Incubus Decry Stupid Human Tricks, Such As Not Voting

Band makes political statement with video in which animals take over.

Incubus have only reused video directors once before, yet they were inspired to return to Floria Sigismondi for their new single, "Talk Show on Mute."

Renowned for her engaging visual aesthetic, the style of Sigismondi (Marilyn Manson, David Bowie and Incubus' controversial "Megalomaniac") was bolstered by her passion for the subject matter, making her the perfect choice to helm the clip for the second single from A Crow Left of the Murder.

"When we did the video for 'Megalomaniac,' it was a really rewarding experience," singer Brandon Boyd recalled of the album's animated and politically slanted first video (see [article id="1483949"]"Doves Devour A War Hawk In Incubus' First Crow Video"[/article]). "Not only the outcome, the process was very rewarding as well. She's a great person. She knew exactly what she wanted to see and wasn't afraid to ask for it. She wasn't a screamer -- some directors are screamers, they just yell at people. She didn't do that, which was nice.

"She wrote a much more basic treatment for this video," he continued. "Animals have taken over the world, and they're hosting talk shows where human beings are doing stupid human tricks. I thought that was a great idea to accompany a song with as much of a post-Orwellian theme as it has."

Despite the man-animal role reversals in the video, George Orwell's "Animal Farm" wasn't the classic piece of literature that Boyd had in mind when penning the tune. Instead, Boyd likened the song's sentiment to the author's 1949 novel, "1984," with its accounts of the omnipresent Big Brother, the Thought Police (perceived mind-readers who arrest based on people's thoughts) and the Ministry of Truth, which has the ability to rewrite history.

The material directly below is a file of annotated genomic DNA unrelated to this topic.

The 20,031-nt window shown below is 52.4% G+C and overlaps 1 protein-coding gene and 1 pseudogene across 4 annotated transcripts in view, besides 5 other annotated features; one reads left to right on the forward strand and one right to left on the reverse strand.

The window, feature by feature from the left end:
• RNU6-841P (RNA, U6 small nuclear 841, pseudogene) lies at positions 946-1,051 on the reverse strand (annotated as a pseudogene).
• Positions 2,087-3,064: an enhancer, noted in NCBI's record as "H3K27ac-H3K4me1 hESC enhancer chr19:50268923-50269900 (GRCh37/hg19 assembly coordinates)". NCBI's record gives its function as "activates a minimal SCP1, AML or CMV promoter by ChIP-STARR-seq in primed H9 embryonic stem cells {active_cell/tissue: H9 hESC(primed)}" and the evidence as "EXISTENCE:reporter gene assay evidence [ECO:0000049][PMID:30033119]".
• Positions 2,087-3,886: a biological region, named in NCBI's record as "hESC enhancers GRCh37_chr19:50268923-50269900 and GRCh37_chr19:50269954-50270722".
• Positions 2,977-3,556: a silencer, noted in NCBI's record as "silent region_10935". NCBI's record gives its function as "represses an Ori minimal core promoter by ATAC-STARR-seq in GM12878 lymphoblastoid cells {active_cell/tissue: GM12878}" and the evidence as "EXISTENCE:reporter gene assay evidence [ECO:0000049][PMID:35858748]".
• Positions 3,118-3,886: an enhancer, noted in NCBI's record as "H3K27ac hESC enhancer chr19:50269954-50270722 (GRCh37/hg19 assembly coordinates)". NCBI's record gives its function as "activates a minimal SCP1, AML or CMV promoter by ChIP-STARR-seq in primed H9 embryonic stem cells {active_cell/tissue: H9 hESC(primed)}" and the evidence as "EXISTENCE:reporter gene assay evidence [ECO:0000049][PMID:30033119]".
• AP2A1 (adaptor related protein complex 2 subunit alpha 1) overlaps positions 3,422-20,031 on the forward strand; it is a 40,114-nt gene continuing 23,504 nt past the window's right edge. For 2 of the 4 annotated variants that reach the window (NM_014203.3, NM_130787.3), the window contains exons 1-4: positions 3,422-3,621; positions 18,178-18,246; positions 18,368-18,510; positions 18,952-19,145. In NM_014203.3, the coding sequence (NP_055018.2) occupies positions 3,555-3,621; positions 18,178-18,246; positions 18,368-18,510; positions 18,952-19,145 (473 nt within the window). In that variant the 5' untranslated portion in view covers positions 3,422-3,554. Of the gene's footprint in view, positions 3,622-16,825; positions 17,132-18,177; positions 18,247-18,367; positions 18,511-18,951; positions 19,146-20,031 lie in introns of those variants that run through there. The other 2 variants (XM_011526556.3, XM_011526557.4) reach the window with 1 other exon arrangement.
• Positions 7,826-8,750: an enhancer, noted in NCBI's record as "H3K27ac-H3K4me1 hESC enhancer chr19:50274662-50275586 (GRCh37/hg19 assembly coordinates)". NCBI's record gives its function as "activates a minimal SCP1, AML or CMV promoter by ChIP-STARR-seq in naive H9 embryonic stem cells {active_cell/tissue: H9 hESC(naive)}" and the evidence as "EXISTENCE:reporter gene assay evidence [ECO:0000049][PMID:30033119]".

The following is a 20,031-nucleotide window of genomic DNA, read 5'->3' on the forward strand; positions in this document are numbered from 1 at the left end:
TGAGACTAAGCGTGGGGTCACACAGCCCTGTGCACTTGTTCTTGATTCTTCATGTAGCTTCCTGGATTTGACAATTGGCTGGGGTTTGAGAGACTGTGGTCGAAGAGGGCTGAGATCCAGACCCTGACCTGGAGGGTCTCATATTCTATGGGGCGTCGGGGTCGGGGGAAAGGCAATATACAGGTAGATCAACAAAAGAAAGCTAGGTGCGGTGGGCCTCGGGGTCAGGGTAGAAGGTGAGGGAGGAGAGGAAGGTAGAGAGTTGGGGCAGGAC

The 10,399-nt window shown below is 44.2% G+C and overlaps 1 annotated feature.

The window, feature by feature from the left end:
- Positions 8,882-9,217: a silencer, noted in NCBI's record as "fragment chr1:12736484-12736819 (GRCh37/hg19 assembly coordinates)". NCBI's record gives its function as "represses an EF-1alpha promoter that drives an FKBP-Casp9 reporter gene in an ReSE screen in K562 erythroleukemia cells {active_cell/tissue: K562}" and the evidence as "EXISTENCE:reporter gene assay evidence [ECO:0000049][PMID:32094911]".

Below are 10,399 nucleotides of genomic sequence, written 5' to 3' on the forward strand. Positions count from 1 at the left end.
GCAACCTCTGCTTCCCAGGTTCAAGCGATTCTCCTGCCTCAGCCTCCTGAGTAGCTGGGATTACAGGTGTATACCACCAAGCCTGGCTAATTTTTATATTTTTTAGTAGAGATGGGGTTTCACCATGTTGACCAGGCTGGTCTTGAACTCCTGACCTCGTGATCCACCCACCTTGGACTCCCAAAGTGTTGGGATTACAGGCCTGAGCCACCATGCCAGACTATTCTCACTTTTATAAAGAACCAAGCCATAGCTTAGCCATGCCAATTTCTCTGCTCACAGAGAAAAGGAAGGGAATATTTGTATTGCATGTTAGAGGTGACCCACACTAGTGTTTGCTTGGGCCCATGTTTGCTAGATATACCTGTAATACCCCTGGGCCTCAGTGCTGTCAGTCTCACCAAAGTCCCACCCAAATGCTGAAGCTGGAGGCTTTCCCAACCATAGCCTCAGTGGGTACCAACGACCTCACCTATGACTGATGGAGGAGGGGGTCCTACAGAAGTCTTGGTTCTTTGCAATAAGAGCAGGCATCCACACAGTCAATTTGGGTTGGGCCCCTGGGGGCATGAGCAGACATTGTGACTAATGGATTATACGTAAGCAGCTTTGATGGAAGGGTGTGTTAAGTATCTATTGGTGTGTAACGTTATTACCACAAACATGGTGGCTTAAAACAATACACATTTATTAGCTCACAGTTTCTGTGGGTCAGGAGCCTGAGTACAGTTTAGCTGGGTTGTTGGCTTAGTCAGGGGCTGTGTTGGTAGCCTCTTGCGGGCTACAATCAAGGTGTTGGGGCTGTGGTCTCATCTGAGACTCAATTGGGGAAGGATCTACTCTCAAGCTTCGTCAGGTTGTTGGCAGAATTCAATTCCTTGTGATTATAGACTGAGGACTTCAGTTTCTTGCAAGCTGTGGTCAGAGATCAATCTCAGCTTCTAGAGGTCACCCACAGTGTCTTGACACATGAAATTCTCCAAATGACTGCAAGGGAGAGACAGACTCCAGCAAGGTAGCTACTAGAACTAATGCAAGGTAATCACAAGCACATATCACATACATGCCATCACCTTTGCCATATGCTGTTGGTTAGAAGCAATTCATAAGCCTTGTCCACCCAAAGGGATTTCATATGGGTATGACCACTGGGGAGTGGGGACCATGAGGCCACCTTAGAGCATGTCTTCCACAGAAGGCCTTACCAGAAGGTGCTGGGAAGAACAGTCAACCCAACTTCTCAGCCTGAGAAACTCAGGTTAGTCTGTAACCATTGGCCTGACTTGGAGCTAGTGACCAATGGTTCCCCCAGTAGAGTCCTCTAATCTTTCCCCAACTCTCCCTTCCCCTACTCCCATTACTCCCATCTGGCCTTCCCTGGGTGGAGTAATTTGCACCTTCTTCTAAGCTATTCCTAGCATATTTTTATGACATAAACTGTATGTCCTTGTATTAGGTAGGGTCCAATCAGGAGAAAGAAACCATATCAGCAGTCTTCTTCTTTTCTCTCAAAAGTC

"The book scared me, but in a good way," he said. "It scares you into vigilance. A lot of people don't get it. They're like, 'That's so passé, "1984." I mean, it's 2004.' But I think that right now, it has a poignancy that it otherwise wouldn't have because it definitely seems like Big Brother is watching closer than he ever has. And television culture is at an all-time high or low, depending how you look at it."

"There are a lot of themes that run throughout that book that are very prominent in today's world," added guitarist Mike Einzinger. "It's actually kind of scary. War makers are the peacekeepers, for instance. It's scary, and it's the truth."

Given these statements, coupled with the "Megalomaniac" video's chief antihero being an oil-hungry politician, it should go without saying that the members of Incubus are proudly ready to exercise their civil liberty on November 2.

"We're definitely voting, and we're trying to encourage others around us and people listening to our music to vote," Boyd said. "It sounds kind of cliché that the popular rock band gets out there and is 'trying to do their part,' but in actuality, we're in such a weird, dark time right now that people who aren't voicing their opinions are letting others have their voice."

"And I care enough to state my opinion now -- it took me awhile," he continued (see [article id="1485594"]"Think You Know Who Incubus' 'Megalomaniac' Is About? Think Again"[/article]). "In a lot of ways, we've had certain political stances before, but we decided to be a little bit more passive about them, and be a little bit more nebulous in the lyrics. But we're in a time right now where it's such a dangerous place, people really need to speak their minds.

"If everyone had spoken their minds, he wouldn't have even become president in the first place!"

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